Journalists routinely employ hyperbolic rhetoric in praise some athlete who made “extreme personal sacrifices” to win a medal or championship ring? Sacrifice in their lexicon is something completely self-directed resulting in fame and seven figure contracts. And while hard work and self-denial may have been involved along the way, such efforts can hardly be deemed sacrificial. Remember the Latin root of the word sacrifice and then ask yourself how splashing around a Super Bowl ring “makes one holy?”
One problem, as you may have already observed, is that by redirecting sacrifice from a supernatural end to something purely natural, true religious expression loses its vital force. For without sacrifice religion succumbs to squishy feelings, uncertainties, and moral relativism. Sacrifice is a cultic action whose object must be divine, not earthly. Twentieth century German philosopher Joseph Pieper wrote: “Divine Worship, of its very nature, creates a sphere of real wealth and superfluity, even in the midst of want ─ because sacrifice is the living heart of worship. And what does sacrifice mean? It means a voluntary offering freely given. It definitely does not involve utility, is in fact antithetic to utility. Thus the act of worship creates a store of real wealth which cannot be consumed by the workaday world.” (Pieper, Leisure: the Basis of Culture)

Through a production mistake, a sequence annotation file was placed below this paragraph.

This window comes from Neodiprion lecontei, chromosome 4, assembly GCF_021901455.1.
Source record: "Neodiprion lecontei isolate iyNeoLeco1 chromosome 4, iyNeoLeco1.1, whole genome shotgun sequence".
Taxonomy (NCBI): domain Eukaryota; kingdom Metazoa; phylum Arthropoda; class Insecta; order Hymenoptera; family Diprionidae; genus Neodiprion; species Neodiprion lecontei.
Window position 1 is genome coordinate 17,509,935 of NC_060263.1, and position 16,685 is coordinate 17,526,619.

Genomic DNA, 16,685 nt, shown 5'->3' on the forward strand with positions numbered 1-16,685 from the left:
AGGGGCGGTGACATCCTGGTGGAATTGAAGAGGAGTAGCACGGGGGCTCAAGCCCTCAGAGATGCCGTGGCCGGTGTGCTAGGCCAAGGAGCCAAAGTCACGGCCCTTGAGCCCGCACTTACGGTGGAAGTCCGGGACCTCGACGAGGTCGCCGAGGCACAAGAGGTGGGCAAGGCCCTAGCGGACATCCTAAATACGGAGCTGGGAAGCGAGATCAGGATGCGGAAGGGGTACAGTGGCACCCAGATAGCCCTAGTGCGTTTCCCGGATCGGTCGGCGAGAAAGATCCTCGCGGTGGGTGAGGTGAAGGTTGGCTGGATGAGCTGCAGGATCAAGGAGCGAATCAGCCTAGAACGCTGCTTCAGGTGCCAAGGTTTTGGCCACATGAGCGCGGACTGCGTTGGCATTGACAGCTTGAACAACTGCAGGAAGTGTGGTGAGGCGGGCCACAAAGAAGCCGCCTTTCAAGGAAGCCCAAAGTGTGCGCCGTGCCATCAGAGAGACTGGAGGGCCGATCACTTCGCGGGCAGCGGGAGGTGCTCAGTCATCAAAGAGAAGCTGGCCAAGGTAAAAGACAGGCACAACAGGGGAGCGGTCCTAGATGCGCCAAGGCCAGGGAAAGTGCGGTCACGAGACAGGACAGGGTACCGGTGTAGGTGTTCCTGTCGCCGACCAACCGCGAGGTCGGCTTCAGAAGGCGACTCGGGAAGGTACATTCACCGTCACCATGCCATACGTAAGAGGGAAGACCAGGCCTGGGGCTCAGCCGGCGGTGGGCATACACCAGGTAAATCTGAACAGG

He thereby affirms the inextricable link between sacrifice and Divine worship. “Sacrifice is essentially a consecration of the offered gift which is withdrawn entirely from profane use to be assimilated to the Holy,” says the Catholic Encyclopedia. Historically, sacrifice has been the meat and marrow of religion which itself presupposes the active involvement of the deity in guiding mankind’s affairs.